After Restoring Honor, Glenn wanted to go to find a place where he could address the real people in America and not deal with politics and politicians. He wanted to speak to families, small businesses, and people who knew what it was like to struggle in America at a time while the corrupt and dishonest were getting bailouts from the White House. When his Ohio-based documentary crew told him about Wilmington, OH, a town that had been ravaged by the loss of thousands of jobs when DHL closed their hub, he knew that was where he was supposed to go.
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During the radio show broadcast in Wilmington, Glenn took time to explain his experience in going to the Wilmington Prayer House, a 24/7 room for prayer.
GLENN: There was a musician there playing music while people were praying. It was so unbelievably cool, and I was talking to the lady who started it, and I actually sat at one of the chalkboards, and I said a prayer. And I wrote on the chalkboard my prayer that the nation would see Wilmington. And I don’t mean that they would see the trouble, they would see the strife. This is a town that’s 12,000 people. They lost 7500 jobs. Not that they would see that. They’ve seen it. You watch 60 Minutes and see that, that’s all they show you. What they need to see is the people. They need to see the joy. They need to see the teamwork. They need to see the people coming together. And as I wrote that on the chalkboard and I walked back into the back and I gave the woman who started this great place a hug and she said, "You know, I started this a few years back." And she said, "I just, you know, I just stood where I was told to stand." And she said, "It came to me I should start a prayer center here in town." She said, when I had that thought, I had the impression that it would be the start of something for the nation. That it would — that the eyes of the nation would see this and it would inspire them and we would get through our tough times."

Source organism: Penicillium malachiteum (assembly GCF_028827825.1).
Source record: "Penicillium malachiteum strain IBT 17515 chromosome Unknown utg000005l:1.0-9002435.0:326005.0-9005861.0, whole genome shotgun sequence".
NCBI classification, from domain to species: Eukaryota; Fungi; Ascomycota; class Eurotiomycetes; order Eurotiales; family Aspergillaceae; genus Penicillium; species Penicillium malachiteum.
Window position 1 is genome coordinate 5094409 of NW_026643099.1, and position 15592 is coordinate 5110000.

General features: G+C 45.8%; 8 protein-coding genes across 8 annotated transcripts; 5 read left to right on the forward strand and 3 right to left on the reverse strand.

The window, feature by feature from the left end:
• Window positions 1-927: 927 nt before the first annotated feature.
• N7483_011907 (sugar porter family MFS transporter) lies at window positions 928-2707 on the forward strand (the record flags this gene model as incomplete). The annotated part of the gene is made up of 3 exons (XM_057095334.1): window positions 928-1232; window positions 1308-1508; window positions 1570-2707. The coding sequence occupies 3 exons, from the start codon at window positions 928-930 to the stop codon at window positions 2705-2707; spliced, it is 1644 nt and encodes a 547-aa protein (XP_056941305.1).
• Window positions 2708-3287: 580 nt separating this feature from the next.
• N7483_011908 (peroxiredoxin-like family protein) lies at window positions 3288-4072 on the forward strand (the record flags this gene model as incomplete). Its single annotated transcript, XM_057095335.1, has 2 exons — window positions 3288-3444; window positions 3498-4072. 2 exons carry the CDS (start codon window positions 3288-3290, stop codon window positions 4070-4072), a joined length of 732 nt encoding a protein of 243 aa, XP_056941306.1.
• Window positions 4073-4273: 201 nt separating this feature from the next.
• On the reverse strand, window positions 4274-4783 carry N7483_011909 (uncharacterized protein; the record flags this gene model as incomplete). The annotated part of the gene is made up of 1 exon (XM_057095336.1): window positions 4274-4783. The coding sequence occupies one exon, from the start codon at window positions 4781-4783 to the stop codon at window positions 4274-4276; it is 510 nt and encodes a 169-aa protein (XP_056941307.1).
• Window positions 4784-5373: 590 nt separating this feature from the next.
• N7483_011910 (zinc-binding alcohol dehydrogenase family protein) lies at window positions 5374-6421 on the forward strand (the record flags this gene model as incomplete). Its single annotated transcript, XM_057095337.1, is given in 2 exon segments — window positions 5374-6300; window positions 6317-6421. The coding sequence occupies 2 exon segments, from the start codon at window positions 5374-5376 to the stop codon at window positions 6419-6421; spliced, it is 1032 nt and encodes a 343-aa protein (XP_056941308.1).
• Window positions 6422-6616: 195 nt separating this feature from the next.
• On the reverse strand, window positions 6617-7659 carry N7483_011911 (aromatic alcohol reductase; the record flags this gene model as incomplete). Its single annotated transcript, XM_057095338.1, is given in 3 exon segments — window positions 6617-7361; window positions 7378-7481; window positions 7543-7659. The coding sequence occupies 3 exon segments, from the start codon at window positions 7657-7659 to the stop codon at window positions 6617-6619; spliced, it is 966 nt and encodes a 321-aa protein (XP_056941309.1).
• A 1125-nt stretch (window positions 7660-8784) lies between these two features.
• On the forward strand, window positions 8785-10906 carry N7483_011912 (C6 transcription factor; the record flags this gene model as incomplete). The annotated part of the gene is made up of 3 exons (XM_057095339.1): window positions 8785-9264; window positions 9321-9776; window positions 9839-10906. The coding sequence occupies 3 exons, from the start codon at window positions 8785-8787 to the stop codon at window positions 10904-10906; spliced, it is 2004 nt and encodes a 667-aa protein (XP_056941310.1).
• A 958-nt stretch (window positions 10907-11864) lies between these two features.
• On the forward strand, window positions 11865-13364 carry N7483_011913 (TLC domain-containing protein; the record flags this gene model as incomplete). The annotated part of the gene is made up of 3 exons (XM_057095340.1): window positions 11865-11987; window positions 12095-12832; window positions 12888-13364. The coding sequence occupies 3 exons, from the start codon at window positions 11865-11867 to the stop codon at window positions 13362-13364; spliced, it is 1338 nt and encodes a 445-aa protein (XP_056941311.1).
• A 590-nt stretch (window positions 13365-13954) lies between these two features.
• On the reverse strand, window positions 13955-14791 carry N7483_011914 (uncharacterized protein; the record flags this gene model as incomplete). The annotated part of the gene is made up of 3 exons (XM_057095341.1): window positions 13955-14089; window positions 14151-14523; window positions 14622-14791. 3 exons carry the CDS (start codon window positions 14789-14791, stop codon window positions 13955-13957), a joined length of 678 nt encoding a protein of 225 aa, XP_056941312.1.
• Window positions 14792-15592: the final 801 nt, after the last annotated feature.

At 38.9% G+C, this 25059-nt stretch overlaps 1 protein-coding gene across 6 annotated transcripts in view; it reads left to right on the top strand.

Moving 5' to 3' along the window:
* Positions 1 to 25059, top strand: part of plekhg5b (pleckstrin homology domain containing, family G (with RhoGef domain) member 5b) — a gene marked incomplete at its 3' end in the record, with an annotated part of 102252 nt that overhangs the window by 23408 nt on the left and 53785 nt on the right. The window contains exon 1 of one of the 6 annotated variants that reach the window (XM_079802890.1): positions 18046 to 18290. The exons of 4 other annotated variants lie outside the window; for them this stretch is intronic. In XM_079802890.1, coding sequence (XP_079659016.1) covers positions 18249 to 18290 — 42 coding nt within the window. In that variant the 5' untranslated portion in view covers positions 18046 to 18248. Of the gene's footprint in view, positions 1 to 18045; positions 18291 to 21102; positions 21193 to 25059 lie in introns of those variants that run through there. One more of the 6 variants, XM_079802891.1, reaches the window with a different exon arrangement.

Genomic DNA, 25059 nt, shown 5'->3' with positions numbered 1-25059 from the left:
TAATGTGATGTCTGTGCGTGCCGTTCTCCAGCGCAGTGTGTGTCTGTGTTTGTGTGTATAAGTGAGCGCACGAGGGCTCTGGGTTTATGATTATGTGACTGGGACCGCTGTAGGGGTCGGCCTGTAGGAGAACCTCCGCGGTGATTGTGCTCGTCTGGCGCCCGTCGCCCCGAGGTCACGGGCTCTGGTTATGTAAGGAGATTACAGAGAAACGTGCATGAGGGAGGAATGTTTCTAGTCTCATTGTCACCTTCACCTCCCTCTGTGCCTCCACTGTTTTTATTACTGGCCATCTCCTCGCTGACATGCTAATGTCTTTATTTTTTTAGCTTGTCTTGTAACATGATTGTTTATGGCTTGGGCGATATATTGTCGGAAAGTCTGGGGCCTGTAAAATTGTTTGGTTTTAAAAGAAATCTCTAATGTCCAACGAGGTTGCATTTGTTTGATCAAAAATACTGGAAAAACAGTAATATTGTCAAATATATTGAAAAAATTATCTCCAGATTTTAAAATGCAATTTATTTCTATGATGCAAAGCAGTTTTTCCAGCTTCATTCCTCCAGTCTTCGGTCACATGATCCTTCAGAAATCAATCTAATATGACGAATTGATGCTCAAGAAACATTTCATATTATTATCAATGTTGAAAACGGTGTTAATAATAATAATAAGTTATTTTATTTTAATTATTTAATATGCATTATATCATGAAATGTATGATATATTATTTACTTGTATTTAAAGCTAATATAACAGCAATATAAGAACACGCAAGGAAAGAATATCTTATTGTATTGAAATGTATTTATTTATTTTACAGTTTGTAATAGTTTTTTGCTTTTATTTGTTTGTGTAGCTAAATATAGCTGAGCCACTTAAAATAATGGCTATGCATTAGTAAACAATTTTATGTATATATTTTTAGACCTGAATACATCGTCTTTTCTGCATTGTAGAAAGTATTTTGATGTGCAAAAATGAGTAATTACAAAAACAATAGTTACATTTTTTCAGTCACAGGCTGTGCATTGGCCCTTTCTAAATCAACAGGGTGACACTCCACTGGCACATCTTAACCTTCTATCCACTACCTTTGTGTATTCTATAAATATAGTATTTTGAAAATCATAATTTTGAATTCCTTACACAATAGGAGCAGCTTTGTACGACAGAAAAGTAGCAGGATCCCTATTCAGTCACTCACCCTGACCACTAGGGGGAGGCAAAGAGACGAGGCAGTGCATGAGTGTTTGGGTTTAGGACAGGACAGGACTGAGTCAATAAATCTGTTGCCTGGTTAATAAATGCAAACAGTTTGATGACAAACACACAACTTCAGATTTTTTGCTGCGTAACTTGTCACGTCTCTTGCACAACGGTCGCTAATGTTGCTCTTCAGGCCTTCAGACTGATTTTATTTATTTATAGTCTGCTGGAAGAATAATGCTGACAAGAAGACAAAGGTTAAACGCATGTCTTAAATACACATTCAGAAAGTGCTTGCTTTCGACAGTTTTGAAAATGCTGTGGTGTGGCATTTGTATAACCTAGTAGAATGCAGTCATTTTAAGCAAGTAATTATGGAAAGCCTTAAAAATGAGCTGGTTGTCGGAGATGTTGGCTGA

GLENN: And I took her back over and I said, "Let me show you what I just wrote on your chalkboard." I have a documentary film unit that actually — they’re all Ohioans, I don’t want to base them in New York, it will taint them. So they’re all here in Ohio. And I got a call — the reason we’re in Wilmington, is I got a call about, I don’t know, six months ago, and they said, "You have to come to this town. You have to see this town. Can we take some extra time and shoot some things in this town so you can see it." I said sure. So we watched this little mini, you know, eight- or ten-minute documentary on Wilmington in my office when they got back. And I said, "We gotta go there. We have to go there."